The non conformer's Canadian Weblog

November 30, 2012

Canadian doctor In Calgary falsely believed that if he found a cheap, inexpensive cure for cancer

Remember the days when they could not seriously now improve gas mileages on cars too?
Now imagine this a Canadian doctor In Calgary falsely believed that if he found a cheap, inexpensive  cure for cancer that fame, honour, glory , fortune the world would be at his feat, instead he found out that no one wants to finance further his cure, research, especially since the Pharmacy industry rather  like to make still  instead loads of money from really sick persons. The love of money is still the root of all evil.
The reality  among cancer researchers is that they’ve cured cancer thousands of times—in mice. But when it comes to ridding humans of the devastating illness, it’s a far different story. It takes much more trial and money too especially if you are not a part of the old Boy’s club.. Cancer Researchers’ biggest challenge: getting  industry or governmental support for further research..
Back in 2007, Dr. Evangelos Michelakis, a professor at the University of Alberta  department of medicine, discovered along with and colleagues that DCA might help  slow cancer growth.  DCA is a common compound that has been used for years to treat children with  inborn mitochondrial diseases, by “boosting” and normalizing their mitochondria.  Michelakis wondered whether DCA could also help repair the damage cancer causes  to mitochondria. In test of lab rats, his team found that DCA did help reprogram cancer cell  mitochondria, thereby stunting the growth of lung, breast and brain tumours in  both rats and in human tissue samples. What’s more, the drug left healthy cells healthy, unlike other cancer  treatments such as chemotherapy and radiation. Because healthy cells don’t have  the same mitochondrial changes as cancer cells, the DCA left them unchanged.  This  inexpensive drug already in use for other diseases might hold the key to a  completely new way of treating cancers — not by killing off cancer cells, but  by simply reprogramming them.  The finding comes from some exciting Canadian research on patients with brain  tumours. The study found that DCA — or dichloroacetate — can shrink the  tumours by altering a cancer cell’s metabolism. While the study was small — just five patients were studied — the  researchers say their findings are “proof in principle” that the treatment  approach works. Dr. Evangelos Michelakis notes that all of the studies they’ve undertaken thus far on DCA have  come with the support of the University of Alberta and public donations. The University of Alberta continues to solicit funds to advance the research on  DCA. Anyone who would like to donate to the university’s DCA Cancer Research  Fund can do so online, or by contacting the university’s Faculty of Medicine.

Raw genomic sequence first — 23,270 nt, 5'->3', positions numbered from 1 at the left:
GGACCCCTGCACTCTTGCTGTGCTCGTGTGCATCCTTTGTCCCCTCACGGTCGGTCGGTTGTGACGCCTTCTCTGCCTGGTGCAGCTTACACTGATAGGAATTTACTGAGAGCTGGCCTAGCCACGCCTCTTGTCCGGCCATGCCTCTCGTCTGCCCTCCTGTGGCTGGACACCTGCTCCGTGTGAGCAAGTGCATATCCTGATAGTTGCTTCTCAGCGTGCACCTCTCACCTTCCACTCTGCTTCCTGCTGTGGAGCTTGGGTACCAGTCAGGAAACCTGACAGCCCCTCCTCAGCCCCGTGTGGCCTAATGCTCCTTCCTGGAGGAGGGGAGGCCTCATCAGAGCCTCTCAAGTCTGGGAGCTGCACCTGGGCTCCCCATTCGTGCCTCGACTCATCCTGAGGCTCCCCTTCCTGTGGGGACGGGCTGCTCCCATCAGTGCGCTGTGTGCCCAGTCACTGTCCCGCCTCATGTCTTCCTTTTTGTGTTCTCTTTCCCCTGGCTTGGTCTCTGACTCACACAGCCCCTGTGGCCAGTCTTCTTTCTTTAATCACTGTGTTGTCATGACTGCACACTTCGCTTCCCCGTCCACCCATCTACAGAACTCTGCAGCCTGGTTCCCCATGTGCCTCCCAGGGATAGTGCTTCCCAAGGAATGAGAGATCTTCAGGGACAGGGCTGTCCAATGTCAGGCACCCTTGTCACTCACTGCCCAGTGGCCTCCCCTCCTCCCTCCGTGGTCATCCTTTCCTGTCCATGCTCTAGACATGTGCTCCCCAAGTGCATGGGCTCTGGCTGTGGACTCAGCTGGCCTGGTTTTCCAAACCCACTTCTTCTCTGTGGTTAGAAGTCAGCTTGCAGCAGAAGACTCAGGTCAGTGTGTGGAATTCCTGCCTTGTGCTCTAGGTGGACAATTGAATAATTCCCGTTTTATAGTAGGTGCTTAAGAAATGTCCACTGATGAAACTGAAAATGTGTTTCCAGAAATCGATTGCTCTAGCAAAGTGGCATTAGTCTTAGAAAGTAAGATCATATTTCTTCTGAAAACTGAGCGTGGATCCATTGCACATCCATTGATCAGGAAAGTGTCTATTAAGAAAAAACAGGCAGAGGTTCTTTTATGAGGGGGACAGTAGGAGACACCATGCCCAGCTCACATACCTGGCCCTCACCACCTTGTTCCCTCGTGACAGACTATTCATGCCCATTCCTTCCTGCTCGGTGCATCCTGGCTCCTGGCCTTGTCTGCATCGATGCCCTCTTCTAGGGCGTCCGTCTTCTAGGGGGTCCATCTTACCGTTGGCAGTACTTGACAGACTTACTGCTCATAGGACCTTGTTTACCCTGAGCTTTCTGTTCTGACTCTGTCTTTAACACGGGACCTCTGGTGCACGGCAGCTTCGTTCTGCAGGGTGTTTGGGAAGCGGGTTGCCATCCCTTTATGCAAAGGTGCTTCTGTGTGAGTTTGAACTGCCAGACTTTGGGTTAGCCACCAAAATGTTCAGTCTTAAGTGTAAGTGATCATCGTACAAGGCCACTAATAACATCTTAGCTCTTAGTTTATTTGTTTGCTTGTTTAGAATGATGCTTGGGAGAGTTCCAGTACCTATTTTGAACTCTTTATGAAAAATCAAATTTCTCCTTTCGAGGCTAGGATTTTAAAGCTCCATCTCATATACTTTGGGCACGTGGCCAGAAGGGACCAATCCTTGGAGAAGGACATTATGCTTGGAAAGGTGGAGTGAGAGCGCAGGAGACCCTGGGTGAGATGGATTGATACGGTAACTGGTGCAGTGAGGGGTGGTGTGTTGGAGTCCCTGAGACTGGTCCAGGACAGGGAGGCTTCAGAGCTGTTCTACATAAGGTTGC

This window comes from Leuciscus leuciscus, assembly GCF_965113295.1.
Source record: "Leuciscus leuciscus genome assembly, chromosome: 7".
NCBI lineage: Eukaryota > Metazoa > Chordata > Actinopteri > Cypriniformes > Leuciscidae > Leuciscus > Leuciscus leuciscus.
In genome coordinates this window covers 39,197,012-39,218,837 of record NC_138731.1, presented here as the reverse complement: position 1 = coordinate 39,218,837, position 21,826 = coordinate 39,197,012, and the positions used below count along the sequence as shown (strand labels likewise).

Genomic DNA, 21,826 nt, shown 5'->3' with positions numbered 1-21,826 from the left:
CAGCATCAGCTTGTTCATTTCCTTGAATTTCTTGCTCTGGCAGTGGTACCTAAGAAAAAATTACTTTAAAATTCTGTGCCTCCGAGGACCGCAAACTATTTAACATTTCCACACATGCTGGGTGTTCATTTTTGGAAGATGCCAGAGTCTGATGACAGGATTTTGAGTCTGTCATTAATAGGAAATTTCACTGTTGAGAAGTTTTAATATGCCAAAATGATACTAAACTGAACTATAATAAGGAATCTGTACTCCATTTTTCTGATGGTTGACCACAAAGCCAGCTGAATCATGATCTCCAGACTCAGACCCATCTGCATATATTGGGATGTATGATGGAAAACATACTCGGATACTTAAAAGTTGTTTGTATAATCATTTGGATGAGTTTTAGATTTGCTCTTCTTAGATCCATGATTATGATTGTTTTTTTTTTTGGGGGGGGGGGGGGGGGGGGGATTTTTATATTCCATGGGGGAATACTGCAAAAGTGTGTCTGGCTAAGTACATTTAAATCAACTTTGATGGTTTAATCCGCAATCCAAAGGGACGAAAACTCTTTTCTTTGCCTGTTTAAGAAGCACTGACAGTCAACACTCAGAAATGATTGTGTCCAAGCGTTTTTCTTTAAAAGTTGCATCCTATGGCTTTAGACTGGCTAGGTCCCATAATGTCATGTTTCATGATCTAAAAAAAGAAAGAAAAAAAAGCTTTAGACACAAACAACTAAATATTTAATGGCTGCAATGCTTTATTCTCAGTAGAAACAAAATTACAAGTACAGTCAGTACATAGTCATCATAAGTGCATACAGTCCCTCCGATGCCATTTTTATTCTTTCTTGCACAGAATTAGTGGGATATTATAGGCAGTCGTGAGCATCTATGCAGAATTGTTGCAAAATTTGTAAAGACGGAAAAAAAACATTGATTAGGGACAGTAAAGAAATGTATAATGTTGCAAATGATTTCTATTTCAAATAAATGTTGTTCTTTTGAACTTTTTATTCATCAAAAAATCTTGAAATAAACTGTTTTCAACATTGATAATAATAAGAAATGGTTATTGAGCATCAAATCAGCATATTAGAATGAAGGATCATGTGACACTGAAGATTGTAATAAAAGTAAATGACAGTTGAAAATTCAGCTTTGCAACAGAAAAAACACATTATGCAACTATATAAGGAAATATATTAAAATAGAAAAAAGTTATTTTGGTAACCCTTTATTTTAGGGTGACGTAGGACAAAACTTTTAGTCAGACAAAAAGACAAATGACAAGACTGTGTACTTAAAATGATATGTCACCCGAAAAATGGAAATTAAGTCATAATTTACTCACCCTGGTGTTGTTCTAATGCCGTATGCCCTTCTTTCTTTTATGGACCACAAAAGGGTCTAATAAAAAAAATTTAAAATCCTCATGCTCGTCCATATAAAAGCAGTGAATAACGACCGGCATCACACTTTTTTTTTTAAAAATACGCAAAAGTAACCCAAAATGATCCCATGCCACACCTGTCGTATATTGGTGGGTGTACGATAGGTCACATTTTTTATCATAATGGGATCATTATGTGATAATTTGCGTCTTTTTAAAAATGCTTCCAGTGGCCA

An old drug once routinely used as a treatment for schizophrenia appears to  have a hidden talent, Canadian researchers have discovered: neutralizing cancer  stem cells while leaving healthy cells intact. The discovery is an important one, since traditional chemotherapy and  radiation often fail to eradicate cancer stem cells, which are cells  that can lurk in the body, replicating themselves over and over, causing  certain kinds of cancer to return.  But a team of scientists at McMaster University has discovered that  thioridazine, a medication used as the antipsychotic and to treat  Parkinson’s disease, can target cancer stem cells and change them into  cells that are non-cancerous. The next step is to test thioridazine in clinical trials on cancer patients. The  first study will focus on 30 patients with acute myeloid leukemia, or AML, whose  disease has relapsed after chemotherapy.


The Undeniably do the same thing to very sick seniors in Canada too …


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